cv::Moments m;
m=cv::moments(roi,false);

//threshold m00 which is weighted mean,
//exit since no similar pixels present
if(fabs(m.m00)<region.width*region.height*0.05)
break;
//computing the mean values
int x=cvRound(m.m10/m.m00);
int y=cvRound(m.m01/m.m00);

//computing the mean shift
int dx=region.width/2-x;
int dy=region.height/2-y;
//displacement from current position
int nx=p.x-dx;
int ny=p.y-dy;
//bounday of the image
if(nx-region.width/2<=0) nx=region.width/2;
if(nx+region.width/2>=image.cols) nx=image.cols-region.width/2-1;
if(ny-region.height/2<=0) ny=region.height/2;
if(ny+region.height/2>=image.rows) ny=image.rows-region.height/2-1;
//recalculating the mean shift
dx=-nx+p.x;
dy=-ny+p.y;
//checking magnitude of mean shift vector.
float mag=dx*dx+dy*dy;
//no change in mean,reached local maxima
if(mag<criteria.epsilon*criteria.epsilon)
break;
//updating the position
p.x=nx;
p.y=ny;
//updating the region of interest
region.x=p.x-region.width/2;
region.y=p.y-region.height/2;
} ```

<criteria.maxcount;i++) roi="sim(region);" m="cv::moments(roi,false);" x="cvRound(m.m10/m.m00);" y="cvRound(m.m01/m.m00);" dx="region.width/2-x;" dy="region.height/2-y;" nx="p.x-dx;" ny="p.y-dy;" 2<="0)"><criteria.epsilon*criteria.epsilon) p.x="nx;" p.y="ny;" region.x="p.x-region.width/2;" region.y="p.y-region.height/2;"> A video of mean shift tracking is shown below.A naive object model based on color probability in HS color space using first frame of the video</criteria.epsilon*criteria.epsilon)></criteria.maxcount;i++)>

Another issue is that if the object is moving too fast and significant part of the object moves out of ROI in successive frames,the object will not be tracked. This can be seen in the following videos

If we encounter a larger object or object that exhibits higher density ,tracking will be lost.In the below case the tracking is lost when object passes over a large blue background which is similar to object color.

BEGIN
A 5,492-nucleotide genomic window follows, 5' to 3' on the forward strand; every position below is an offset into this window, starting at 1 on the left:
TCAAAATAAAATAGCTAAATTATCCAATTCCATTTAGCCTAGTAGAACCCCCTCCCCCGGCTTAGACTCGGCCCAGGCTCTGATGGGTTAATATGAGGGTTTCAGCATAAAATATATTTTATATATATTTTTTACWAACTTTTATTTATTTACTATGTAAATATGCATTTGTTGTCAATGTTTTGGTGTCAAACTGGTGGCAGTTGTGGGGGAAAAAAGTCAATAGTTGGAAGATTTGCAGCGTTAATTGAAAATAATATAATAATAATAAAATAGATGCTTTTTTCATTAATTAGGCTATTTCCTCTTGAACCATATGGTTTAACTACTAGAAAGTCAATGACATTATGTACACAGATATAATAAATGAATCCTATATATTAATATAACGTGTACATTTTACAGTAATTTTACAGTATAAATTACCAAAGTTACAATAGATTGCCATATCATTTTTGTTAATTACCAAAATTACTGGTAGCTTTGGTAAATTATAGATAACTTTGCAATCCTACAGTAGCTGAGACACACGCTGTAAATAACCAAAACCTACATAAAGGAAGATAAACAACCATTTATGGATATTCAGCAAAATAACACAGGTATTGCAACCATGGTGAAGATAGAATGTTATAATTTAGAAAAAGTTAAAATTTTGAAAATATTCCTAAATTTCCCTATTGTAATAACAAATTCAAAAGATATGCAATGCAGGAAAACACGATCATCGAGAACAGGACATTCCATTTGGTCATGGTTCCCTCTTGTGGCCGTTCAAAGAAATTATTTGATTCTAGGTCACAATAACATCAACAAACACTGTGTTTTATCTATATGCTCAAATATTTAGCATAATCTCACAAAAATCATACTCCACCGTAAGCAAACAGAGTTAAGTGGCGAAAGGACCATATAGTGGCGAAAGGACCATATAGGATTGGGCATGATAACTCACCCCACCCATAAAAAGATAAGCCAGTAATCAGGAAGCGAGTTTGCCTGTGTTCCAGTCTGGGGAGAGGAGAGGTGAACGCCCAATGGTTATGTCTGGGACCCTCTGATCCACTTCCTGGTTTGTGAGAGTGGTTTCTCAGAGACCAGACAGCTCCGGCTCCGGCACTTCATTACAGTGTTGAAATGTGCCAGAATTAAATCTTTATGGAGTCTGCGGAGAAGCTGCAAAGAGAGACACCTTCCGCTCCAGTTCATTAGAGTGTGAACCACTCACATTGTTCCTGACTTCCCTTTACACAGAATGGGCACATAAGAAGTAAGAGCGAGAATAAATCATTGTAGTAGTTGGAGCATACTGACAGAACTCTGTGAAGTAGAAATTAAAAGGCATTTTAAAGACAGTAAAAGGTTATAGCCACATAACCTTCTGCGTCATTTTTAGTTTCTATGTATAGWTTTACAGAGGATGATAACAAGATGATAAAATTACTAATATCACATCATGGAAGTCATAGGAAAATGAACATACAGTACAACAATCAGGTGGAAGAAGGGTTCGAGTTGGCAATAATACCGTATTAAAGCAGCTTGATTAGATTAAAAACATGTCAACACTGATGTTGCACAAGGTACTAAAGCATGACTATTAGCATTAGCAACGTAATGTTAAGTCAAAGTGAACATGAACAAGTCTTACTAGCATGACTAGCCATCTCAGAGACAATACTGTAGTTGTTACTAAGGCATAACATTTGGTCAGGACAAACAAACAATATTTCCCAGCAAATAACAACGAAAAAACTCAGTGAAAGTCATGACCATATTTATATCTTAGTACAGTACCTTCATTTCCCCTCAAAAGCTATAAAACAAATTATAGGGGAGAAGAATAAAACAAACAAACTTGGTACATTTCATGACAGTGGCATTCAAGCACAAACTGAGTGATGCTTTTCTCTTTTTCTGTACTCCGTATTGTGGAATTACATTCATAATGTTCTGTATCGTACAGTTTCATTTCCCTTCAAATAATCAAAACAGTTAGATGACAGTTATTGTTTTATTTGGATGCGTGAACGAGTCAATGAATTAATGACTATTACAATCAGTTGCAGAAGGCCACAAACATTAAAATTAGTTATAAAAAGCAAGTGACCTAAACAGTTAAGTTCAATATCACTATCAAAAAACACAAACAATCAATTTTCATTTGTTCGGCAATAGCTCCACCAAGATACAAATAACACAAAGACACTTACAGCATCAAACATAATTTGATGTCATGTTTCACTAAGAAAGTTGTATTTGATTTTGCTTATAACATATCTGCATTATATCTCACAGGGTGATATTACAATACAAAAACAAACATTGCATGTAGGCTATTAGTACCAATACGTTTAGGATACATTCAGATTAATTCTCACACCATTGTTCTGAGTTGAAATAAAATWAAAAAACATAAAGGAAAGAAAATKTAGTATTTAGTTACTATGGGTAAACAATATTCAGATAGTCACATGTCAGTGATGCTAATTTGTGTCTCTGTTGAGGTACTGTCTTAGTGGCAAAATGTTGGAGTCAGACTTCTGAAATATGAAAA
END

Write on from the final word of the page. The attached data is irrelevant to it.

There are many other cases where mean shift tracking will fail

As will all tracking approaches ,the performance heavily depends on the object model. The better we are able to model the object and obtain a likelyhood/similarity which does not show high probability for background or other objects in the scene,the more accurate will be the tracking

## Code

For further image processing application a library consisting of high level interface to opencv will be used.The library is called OpenVisionLibrary. https://github.com/pi19404/OpenVision

The project cmake file is included in the repository. the build will create the library and test files in the bin directory To run demo program for mean shift run the binary meanShiftTest

The files for mean shift algorithm are meanshift.cpp and meanshift.hpp https://github.com/pi19404/OpenVision/tree/master/ImgProc/repository.

To run the test program :
```meanShift - to run using camera input
meanShiftTest {video file name} - to run using a video file ```

<criteria.maxcount;i++) roi="sim(region);" m="cv::moments(roi,false);" x="cvRound(m.m10/m.m00);" y="cvRound(m.m01/m.m00);" dx="region.width/2-x;" dy="region.height/2-y;" nx="p.x-dx;" ny="p.y-dy;" 2<="0)"><criteria.epsilon*criteria.epsilon) p.x="nx;" p.y="ny;" region.x="p.x-region.width/2;" region.y="p.y-region.height/2;"> Select the region of interest and click the build model button to start tracking.

For video file initially only the first frame is show ,select the ROI in the first frame and then click on build model button to start the tracking.

The button is shown upon clicking on Display properties button on the window. </criteria.epsilon*criteria.epsilon)></criteria.maxcount;i++)>